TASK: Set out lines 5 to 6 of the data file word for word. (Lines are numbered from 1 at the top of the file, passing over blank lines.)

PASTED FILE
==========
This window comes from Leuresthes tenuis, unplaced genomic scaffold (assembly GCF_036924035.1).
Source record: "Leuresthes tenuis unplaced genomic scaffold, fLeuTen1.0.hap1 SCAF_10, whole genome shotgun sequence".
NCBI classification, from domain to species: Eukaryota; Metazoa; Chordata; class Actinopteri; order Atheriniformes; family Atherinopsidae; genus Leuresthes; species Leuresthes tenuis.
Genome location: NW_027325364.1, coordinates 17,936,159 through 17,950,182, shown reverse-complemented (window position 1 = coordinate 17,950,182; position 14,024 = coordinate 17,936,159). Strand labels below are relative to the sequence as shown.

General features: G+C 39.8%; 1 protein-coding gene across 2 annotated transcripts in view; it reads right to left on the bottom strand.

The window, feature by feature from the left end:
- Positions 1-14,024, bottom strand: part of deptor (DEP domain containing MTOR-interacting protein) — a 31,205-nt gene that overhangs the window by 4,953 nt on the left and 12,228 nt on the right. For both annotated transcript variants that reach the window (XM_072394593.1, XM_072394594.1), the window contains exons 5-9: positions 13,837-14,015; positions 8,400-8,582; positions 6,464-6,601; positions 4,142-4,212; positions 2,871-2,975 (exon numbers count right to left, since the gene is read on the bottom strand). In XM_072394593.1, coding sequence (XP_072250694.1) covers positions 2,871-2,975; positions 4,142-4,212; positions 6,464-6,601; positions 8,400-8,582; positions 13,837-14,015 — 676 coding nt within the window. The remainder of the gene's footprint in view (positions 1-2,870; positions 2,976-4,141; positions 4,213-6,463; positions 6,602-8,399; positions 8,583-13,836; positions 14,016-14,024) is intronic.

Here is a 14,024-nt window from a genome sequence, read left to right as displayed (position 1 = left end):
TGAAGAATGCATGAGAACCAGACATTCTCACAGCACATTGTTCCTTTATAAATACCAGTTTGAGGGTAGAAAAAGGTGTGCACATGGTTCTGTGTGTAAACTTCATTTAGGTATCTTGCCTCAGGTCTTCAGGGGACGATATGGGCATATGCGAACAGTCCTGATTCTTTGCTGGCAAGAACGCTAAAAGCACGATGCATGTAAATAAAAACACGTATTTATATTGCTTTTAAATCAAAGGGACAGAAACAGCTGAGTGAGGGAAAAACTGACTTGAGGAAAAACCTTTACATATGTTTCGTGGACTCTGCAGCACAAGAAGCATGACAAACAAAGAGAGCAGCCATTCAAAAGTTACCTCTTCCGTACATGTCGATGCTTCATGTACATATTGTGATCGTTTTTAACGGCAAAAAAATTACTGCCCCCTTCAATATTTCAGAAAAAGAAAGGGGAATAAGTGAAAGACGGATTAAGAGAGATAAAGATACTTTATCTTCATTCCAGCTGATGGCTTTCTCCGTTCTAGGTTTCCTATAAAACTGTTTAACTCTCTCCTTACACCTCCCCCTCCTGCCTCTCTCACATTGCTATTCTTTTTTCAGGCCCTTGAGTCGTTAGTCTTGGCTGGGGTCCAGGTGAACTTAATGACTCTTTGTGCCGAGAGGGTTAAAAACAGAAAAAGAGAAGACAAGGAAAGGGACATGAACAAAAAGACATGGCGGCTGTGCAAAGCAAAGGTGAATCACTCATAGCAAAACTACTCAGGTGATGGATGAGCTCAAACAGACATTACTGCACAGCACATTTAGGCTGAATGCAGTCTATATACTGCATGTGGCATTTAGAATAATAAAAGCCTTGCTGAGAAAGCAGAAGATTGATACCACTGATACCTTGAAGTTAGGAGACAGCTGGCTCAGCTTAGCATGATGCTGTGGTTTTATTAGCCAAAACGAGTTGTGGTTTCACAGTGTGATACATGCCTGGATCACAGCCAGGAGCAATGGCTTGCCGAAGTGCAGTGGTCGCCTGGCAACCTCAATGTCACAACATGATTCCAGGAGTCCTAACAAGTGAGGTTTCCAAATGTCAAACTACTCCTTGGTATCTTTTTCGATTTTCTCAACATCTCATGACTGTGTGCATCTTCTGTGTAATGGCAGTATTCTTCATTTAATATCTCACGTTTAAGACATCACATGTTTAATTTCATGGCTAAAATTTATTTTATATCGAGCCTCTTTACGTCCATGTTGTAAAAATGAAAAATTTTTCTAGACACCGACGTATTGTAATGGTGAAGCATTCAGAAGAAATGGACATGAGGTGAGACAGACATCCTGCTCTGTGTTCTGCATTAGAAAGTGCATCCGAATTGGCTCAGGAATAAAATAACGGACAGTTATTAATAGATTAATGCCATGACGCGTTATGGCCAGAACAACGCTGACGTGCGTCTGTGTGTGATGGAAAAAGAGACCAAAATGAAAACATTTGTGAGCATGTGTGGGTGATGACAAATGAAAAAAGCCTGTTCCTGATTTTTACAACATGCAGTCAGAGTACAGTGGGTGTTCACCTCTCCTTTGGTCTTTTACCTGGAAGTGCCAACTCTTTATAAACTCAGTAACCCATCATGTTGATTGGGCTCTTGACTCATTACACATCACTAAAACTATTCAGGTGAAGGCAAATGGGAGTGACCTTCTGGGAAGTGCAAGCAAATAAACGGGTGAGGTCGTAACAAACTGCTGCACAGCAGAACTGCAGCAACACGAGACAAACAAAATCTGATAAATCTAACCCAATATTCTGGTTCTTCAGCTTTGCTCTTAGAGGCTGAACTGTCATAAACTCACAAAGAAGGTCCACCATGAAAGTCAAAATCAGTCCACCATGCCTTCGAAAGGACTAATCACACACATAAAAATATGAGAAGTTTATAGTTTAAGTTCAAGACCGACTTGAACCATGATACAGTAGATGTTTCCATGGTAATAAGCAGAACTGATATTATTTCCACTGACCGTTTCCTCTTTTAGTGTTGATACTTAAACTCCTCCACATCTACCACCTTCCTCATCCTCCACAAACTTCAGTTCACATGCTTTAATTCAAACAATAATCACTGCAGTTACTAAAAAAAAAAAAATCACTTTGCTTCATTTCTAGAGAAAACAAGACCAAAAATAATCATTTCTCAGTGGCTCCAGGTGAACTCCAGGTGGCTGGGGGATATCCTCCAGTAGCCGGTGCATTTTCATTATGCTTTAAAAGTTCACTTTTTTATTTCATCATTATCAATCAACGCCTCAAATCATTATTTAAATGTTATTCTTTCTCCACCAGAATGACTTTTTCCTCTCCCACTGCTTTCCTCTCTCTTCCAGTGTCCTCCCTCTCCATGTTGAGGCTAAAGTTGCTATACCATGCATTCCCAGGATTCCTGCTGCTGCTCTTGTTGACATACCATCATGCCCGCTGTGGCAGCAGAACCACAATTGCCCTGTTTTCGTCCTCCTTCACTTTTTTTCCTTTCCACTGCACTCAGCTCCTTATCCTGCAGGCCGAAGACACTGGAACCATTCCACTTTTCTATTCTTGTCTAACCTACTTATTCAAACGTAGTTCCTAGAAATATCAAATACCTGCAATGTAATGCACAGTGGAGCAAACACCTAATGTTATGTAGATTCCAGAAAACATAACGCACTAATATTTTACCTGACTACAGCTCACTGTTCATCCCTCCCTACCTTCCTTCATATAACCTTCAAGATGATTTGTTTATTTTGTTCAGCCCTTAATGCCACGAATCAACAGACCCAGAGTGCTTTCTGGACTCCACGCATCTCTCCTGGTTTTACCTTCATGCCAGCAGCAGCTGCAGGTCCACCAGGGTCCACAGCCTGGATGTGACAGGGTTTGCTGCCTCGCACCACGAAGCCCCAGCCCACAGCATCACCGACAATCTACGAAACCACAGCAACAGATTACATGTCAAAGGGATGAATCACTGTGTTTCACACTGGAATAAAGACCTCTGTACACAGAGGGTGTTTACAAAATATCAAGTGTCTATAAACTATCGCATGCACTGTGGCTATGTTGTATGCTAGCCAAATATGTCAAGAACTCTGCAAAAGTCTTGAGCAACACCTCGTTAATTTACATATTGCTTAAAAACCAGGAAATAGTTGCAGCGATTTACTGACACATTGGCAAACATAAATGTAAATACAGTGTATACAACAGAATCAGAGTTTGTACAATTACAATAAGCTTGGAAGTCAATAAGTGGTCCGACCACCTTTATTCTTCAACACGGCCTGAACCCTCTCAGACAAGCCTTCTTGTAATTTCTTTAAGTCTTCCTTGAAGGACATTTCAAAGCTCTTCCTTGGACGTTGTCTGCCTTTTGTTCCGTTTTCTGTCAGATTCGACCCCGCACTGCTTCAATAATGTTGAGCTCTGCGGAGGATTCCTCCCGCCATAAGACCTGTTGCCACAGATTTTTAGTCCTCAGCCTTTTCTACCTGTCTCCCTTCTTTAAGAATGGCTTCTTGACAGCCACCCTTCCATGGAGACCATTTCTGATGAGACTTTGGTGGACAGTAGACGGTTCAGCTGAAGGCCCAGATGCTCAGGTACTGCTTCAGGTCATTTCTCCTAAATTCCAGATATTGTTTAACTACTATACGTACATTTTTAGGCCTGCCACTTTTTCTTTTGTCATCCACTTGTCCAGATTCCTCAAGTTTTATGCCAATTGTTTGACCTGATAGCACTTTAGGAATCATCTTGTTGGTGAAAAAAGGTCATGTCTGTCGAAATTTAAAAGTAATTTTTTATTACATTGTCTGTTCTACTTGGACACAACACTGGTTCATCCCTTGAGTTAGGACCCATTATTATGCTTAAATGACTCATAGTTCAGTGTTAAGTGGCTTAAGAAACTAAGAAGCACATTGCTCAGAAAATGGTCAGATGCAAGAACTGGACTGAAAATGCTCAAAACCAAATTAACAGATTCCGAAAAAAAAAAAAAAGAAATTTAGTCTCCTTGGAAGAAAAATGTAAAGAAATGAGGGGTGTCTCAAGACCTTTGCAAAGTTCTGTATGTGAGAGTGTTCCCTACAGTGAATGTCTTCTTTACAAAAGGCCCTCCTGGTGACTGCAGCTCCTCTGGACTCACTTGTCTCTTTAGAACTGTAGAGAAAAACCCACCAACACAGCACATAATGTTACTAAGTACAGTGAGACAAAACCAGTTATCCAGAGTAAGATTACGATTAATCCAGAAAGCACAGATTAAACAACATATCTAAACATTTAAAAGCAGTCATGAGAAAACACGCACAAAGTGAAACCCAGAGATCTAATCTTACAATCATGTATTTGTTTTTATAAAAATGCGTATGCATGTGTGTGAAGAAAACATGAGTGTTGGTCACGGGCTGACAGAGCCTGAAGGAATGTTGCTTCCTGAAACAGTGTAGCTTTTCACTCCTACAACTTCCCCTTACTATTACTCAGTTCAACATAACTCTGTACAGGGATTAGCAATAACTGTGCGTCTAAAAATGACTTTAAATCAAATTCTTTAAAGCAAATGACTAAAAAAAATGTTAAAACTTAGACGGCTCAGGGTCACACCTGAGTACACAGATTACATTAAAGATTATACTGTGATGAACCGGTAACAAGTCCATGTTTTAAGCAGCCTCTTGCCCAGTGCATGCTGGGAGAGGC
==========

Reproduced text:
General features: G+C 39.8%; 1 protein-coding gene across 2 annotated transcripts in view; it reads right to left on the bottom strand.

The window, feature by feature from the left end: